Noe Gutierrez Writes about the Ex-Gay Experience

In a post written for Ex-Gay Watch, former Ex-Gay Noe Gutierrez provides thoughtful insights into the ex-gay experiences. Much of what he says resonates deeply with my own experience. He fills his article with rich commentary that I wish to explore for myself. I will start with this one quote.

Set against a biblical contrast of right versus wrong, ex-gay ministries often draw a direct link between the quality of a person’s faith and their commitment to make a choice in the “straight” direction. This value system often results in the ex-gay person being caught by a cycle of perpetual self-evaluation. Compelled to dissect every thought, every word, and every deed into these black or white categories, the life of an ex-gay can become all about choosing sides. With homosexuality as the target, the goal then becomes to eradicate all thoughts and behaviors associated with “wrong” sexual attraction. This becomes the “calling” of the ex-gay person who finds their purpose in the process of self re-orientation. I believe this mode of thinking establishes a clear and distinct association between the effectiveness of God in a person’s life and that person’s ability to commit to ex-gay change.

For nearly 17 years I lived in a “a cycle of perpetual self-evaluation.” Clearly I believed I had not done enough to eradicate the bad gay feelings that plagued me. Even when I grew to understand that I could not actually rid myself of my sexual desires for other men (something I had been promised for over a decade), I reckoned that every failure I experienced came as a result of my own shortfalls. I hadn’t prayed enough or hard enough or deeply enough. I hadn’t repented enough or hard enough or deeply enough (Those years I read every book I could get my hands on about repentance and revival).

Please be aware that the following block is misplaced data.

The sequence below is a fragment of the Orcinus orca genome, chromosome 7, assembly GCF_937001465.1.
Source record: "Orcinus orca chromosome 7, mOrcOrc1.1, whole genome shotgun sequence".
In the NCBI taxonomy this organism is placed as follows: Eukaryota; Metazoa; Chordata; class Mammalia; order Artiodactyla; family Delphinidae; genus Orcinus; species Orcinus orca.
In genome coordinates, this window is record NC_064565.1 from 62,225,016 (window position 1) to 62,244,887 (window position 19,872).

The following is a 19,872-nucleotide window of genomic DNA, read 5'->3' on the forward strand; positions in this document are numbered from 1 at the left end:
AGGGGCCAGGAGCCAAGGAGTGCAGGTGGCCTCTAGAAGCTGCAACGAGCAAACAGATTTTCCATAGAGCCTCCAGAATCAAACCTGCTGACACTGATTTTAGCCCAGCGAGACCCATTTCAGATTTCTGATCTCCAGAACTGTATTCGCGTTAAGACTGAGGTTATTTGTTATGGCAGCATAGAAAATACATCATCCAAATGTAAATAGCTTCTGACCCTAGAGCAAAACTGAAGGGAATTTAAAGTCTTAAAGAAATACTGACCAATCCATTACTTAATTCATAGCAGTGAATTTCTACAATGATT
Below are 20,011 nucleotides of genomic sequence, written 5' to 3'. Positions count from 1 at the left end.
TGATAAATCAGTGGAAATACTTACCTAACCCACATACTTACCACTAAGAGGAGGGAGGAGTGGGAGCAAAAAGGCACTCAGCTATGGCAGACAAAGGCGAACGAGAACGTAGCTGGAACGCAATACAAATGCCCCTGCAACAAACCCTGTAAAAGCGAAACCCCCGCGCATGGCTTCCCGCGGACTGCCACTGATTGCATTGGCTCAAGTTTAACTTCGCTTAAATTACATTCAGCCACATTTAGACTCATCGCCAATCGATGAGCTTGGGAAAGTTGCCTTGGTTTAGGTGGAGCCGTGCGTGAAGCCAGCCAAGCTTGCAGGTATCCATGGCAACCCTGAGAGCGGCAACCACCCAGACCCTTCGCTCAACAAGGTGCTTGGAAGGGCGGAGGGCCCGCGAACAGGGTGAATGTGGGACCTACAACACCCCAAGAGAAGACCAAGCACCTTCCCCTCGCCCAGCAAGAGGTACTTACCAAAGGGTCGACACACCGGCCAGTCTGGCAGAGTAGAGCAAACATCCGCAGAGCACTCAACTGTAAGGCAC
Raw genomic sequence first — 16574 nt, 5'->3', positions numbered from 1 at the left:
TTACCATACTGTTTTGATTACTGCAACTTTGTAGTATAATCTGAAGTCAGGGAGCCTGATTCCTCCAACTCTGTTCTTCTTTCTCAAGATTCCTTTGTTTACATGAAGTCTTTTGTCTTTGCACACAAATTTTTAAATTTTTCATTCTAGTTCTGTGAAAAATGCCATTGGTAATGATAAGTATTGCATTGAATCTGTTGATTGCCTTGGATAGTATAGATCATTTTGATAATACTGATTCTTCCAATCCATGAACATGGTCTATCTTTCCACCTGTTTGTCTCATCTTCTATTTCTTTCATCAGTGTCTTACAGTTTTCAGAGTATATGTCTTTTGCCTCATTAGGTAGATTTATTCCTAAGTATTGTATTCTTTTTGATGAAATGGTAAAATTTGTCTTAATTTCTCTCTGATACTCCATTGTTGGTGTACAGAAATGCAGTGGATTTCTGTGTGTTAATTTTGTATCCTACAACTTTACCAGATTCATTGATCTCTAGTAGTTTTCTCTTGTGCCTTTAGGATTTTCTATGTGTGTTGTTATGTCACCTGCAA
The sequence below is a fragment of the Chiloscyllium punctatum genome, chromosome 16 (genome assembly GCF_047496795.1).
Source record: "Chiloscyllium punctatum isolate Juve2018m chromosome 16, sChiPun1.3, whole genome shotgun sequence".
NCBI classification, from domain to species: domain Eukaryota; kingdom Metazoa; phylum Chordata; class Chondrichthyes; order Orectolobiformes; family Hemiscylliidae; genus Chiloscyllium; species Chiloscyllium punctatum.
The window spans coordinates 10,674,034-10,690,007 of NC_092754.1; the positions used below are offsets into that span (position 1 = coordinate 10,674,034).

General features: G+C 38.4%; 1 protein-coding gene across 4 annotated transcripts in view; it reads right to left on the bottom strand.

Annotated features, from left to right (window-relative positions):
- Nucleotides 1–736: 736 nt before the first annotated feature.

My Christian life revolved around this colossal struggle to control and contain sexual desire. Daily I crucified myself with Christ. I took up my cross and put on my armor and plunged into the battle determined to get it right this time, to trust God and not my flesh, to consider the psychological underpinnings of my “problem,” to get to the root of my same-sex attractions, to do whatever it took to sort this thing out.

To stop fighting equaled failure and defeat and a rejection of God’s best for me. In the midst of the fighting I cried out to God, worshiped, strove to maintain a personal, intimate relationship with Jesus that so satisfied me that I would never want another man in my life.

And even as I write this I hear the murmurs of ex-gay promoters and providers accusing me of focusing on the wrong thing, of trying too hard or not enough, of not trusting God or depending too much on God to do what I needed to do. With the Ex-Gay Movement they have an answer for everything but most of these answers boil down to one thing: It’s your own fault.

Rather than face reality that I we sought for the wrong thing and that another way exists, ex-gay leaders, pastors, parents and “friends” cling to a faulty series of beliefs and lay loads on people’s backs that make them, in the words of Jesus, “twice the sons of hell.”

For me I discovered that “change” was not possible, not in the way they promoted it for years. More importantly change was not necessary and to pursue it damaged me significantly, so much so that I had to take nearly 10 years to recover.

This post has 6 Comments

  1. Joe Moderate on May 16, 2008 at 8:50 pm

    You wrote: